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AIDS Institute Applauds Congress Maintaining Funding for Most Domestic HIV and Hepatitis Programs

Tuesday May 2, 2017
AIDS Institute Applauds Congress Maintaining Funding for Most Domestic HIV and Hepatitis Programs

The AIDS Institute were pleased that funding for most domestic HIV/AIDS and hepatitis programs will be maintained in the Fiscal Year 2017 Omnibus Appropriations bill released by House and Senate Appropriators earlier today.

"The AIDS Institute applauds the Congress, particularly the leadership of the Appropriations Committees, for maintaining their support of domestic HIV and hepatitis prevention, care, treatment, and research programs," commented Carl Schmid, Deputy Executive Director of The AIDS Institute. "While we are disappointed with cuts to some programs, we are pleased that Congress rejected most of the HIV program cuts proposed in earlier versions of the bill and many partisan proposals, such as defunding the Affordable Care Act and sexual health programs."

Funding in FY2017 for the Ryan White HIV/AIDS Program, including the AIDS Drug Assistance Program (ADAP), will be $2.3 billion. The Ryan White Program provides medications, medical care, and essential coverage completion services to approximately 533,000 low-income, uninsured, and underinsured individuals with HIV. Unfortunately, Part C, which provides direct funding to community-based AIDS organizations for medical care, will be cut by $4 million. A proposal contained in the Senate version of the bill to eliminate the Special Projects of National Significance (SPNS), was rejected. SPNS funds the development of innovative models of HIV care to quickly respond to the emerging needs of Ryan White Program clients.

The House bill maintains $789 million for HIV prevention at the Centers for Disease Control and Prevention (CDC), including the Division of Adolescent and School Health. Currently, there are about 37,600 new HIV infections each year--representing a decline of 18 percent over the past six years and demonstrating that HIV prevention efforts are working. However, these improvements have not been shared by all communities, with growing numbers of youth, particularly young black and Latino gay and bisexual men, being infected.

Congress is maintaining CDC Hepatitis Prevention funding at only $34 million. There are nearly 55,000 new hepatitis transmissions each year and the CDC estimates that, between 2010 and 2013, the country saw an increase of more than 150 percent in new infections. Of the nearly 5.3 million people living with hepatitis B and/or hepatitis C in the U.S., as many as 65 percent are not aware of their infection. Viral hepatitis remains the leading cause of liver cancer. The number of deaths attributed to hepatitis C now surpasses the number of deaths associated with 60 other notifiable infectious diseases combined.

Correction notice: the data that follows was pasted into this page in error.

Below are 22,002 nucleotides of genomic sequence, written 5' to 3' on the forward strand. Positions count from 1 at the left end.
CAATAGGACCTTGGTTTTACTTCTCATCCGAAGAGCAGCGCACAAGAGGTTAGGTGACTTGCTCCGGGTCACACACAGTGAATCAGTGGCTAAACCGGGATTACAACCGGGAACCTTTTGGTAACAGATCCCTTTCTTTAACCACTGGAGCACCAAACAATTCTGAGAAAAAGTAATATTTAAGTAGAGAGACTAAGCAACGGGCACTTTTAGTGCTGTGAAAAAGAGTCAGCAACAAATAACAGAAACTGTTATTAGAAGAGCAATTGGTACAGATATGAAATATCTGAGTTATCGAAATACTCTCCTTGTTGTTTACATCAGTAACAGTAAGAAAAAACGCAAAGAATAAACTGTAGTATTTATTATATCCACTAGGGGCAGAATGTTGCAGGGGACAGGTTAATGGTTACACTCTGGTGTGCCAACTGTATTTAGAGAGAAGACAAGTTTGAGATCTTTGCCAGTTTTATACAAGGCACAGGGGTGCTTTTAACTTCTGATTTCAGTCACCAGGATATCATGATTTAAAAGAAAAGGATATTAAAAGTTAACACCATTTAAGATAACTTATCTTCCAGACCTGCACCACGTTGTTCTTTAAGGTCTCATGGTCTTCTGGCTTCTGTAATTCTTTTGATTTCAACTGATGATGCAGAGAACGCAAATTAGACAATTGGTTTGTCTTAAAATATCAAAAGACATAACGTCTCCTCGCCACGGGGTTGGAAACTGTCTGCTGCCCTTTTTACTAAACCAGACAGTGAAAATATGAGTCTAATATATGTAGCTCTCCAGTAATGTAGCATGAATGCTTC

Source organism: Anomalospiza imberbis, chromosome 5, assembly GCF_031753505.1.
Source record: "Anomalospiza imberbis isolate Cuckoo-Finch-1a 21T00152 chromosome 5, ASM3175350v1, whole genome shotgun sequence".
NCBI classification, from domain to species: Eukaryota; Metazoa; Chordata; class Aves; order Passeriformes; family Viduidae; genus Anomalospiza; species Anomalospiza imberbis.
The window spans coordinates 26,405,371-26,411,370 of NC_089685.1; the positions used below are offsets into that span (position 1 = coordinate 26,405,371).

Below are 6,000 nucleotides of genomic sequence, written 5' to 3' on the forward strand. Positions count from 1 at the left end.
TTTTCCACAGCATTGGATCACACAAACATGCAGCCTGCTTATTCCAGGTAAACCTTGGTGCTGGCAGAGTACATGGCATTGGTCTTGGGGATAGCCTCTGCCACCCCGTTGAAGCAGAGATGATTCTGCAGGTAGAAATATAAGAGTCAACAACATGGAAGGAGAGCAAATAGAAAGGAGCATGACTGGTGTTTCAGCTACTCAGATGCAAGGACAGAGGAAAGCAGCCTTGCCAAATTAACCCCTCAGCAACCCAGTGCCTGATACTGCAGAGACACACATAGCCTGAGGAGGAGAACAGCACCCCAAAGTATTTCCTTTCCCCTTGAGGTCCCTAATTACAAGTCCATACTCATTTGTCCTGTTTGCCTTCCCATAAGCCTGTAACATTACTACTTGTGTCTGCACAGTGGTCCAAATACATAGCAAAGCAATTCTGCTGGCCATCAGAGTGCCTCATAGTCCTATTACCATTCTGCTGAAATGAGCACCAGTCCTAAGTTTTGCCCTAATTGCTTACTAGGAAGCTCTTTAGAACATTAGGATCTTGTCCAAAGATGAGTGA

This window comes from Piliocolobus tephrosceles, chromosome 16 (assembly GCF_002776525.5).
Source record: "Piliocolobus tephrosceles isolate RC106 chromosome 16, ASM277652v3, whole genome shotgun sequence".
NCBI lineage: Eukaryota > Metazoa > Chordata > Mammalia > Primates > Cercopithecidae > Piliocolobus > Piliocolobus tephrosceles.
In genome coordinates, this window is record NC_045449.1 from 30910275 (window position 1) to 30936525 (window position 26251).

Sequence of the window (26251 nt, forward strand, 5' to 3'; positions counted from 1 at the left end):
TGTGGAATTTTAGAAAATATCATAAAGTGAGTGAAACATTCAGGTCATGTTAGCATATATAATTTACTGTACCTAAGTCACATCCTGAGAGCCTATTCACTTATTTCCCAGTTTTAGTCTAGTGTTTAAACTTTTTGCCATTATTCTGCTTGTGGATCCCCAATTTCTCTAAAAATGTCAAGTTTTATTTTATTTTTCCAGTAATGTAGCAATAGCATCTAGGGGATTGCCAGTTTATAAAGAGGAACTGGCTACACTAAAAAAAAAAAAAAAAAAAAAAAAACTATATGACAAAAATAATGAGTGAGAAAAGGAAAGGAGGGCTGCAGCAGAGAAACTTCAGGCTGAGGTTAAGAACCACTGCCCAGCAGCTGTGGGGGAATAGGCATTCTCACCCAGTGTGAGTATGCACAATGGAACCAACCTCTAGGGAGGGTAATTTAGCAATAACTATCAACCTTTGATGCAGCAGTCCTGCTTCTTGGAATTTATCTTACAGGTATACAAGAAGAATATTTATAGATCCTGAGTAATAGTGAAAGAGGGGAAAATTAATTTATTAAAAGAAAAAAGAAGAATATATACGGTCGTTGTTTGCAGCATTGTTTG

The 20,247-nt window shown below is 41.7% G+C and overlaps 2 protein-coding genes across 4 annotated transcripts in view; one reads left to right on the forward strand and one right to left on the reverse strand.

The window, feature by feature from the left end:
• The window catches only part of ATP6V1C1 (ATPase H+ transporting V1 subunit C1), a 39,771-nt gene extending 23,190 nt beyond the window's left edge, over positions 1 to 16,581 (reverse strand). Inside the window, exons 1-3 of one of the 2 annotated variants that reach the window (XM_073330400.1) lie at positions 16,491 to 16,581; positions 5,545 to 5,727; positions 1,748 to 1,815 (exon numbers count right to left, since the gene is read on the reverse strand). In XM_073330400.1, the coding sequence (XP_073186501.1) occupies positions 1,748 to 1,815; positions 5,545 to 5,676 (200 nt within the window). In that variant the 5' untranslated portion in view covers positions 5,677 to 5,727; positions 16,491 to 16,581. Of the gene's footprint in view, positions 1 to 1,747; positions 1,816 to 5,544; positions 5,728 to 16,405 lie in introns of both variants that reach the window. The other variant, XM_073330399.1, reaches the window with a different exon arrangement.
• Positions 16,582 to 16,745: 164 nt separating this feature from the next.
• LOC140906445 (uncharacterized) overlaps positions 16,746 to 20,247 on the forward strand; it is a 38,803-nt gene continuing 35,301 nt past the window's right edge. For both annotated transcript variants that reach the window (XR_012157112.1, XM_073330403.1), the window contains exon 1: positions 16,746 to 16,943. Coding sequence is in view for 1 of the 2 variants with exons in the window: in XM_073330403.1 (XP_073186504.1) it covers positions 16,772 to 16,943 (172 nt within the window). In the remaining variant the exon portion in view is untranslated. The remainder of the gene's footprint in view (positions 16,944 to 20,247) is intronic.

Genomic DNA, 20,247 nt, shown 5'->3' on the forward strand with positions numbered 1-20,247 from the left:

"The AIDS Institute is disappointed that the Congress is not increasing our nation's investment in hepatitis prevention given the magnitude of the number of infections and the need for increased surveillance, testing, and education," commented Michael Ruppal, Executive Director of The AIDS Institute. "The National Academies recently released a report that calls for the elimination of Hepatitis B and C in the United States by 2030. Without significant increases in funding, attaining those goals will be impossible."

In a significant positive development, the Congress increased medical research funding at the National Institutes of Health by $2 billion. It is our hope that a portion of this increase will be dedicated to AIDS research. Increased resources are needed to conduct research on an AIDS vaccine, new prevention and treatment technologies, and an eventual cure that will benefit not only the U.S. but the entire world as we continue to work toward a world without HIV.

Language that allows federal funding of ancillary services that support syringe exchange programs in areas experiencing increased HIV or hepatitis C infections due to injection drug use is maintained.

Proposed funding cuts to the Secretary of Health and Human Services' Minority AIDS Initiative, the Teen Pregnancy Prevention Program and Title X Family Planning services were not included in the final spending bill. Funding for HUD's Housing Opportunities for Persons with AIDS (HOPWA) program, which provides vital safe and stable affordable housing for people living with AIDS, was increased by $21 million.

Disappointedly, Congress will be increasing funding for failed abstinence-only sexual education programs from $10 to $15 million while also decreasing funding for CDC's STD Division by $5 million.

"The AIDS Institute urges the Congress to pass this omnibus appropriations bill and will work to ensure that funding for these important programs, at a minimum, is maintained in FY2018, and funding cuts restored," concluded Ruppal.

For more information, visit www.TheAIDSInstitute.org

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